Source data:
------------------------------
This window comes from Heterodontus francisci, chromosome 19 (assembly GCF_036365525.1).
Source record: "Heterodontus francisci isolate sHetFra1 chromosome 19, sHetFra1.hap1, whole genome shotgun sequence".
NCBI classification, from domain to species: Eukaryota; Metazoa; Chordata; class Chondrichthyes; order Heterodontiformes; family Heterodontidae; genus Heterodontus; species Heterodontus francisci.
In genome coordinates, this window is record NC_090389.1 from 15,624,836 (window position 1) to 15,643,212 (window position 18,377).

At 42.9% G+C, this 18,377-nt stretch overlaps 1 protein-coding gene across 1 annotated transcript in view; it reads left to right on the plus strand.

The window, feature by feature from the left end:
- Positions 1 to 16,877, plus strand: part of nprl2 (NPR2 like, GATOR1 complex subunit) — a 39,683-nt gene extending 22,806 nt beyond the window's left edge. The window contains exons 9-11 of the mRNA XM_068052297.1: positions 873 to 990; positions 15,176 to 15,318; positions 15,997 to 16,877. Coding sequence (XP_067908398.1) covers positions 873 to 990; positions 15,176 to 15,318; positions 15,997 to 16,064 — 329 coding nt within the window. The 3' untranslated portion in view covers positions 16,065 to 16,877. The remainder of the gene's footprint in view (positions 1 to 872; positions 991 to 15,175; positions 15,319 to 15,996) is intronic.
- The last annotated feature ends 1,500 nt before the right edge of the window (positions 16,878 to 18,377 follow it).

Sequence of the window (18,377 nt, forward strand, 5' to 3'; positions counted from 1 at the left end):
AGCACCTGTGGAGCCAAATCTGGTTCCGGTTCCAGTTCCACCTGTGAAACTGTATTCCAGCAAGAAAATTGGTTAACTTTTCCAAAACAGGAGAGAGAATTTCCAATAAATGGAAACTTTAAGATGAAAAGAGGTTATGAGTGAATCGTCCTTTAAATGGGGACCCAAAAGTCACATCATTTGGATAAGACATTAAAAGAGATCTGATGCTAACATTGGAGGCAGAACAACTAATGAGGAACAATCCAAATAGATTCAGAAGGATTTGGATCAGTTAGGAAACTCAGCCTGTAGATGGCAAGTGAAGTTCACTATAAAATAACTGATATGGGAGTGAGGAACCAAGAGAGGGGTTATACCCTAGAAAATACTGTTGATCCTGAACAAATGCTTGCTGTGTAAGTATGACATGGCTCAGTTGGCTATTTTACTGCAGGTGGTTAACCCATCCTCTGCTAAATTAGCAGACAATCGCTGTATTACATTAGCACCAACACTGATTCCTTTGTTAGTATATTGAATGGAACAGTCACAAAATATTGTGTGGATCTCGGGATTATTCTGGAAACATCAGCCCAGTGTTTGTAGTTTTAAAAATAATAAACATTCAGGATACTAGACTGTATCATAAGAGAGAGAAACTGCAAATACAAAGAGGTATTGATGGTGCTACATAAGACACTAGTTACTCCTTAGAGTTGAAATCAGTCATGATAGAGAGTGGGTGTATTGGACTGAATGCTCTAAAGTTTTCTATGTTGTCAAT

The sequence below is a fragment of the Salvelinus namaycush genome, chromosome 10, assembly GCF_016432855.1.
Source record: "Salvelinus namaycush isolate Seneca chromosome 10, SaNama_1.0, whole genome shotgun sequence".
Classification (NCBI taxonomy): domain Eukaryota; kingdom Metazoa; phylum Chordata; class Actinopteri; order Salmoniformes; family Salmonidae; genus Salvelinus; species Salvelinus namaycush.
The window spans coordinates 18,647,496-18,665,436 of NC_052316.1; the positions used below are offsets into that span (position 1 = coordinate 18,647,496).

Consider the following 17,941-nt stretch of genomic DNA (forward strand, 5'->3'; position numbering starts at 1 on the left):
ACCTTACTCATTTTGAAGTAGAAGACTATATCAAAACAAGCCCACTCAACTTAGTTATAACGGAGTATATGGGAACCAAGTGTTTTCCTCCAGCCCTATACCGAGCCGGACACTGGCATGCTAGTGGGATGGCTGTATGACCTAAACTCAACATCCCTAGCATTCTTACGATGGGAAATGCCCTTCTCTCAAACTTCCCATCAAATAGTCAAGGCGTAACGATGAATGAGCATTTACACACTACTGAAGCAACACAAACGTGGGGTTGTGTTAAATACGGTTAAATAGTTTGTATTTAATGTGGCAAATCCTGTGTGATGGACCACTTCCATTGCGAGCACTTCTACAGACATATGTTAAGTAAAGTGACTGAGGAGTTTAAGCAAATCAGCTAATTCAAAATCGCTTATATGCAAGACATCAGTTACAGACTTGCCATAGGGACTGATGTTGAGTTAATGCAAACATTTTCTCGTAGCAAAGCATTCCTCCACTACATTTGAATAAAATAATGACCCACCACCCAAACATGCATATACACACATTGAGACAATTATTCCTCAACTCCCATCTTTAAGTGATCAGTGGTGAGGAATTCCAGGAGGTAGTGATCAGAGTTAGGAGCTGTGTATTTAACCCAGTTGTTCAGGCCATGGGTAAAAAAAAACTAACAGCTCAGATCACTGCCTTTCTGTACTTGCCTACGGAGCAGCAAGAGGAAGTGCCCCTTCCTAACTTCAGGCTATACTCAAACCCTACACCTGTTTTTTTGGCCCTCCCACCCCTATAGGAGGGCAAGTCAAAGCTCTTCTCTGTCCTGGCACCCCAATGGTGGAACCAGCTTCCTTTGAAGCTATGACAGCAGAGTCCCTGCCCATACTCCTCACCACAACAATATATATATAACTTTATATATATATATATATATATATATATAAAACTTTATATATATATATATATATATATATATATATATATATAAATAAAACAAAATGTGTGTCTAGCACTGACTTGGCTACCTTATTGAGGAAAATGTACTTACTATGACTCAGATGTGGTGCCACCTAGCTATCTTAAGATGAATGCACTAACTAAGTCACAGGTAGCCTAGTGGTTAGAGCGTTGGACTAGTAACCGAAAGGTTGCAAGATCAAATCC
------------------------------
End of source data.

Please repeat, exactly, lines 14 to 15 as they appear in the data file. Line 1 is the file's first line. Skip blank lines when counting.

The window spans coordinates 18,647,496-18,665,436 of NC_052316.1; the positions used below are offsets into that span (position 1 = coordinate 18,647,496).

Consider the following 17,941-nt stretch of genomic DNA (forward strand, 5'->3'; position numbering starts at 1 on the left):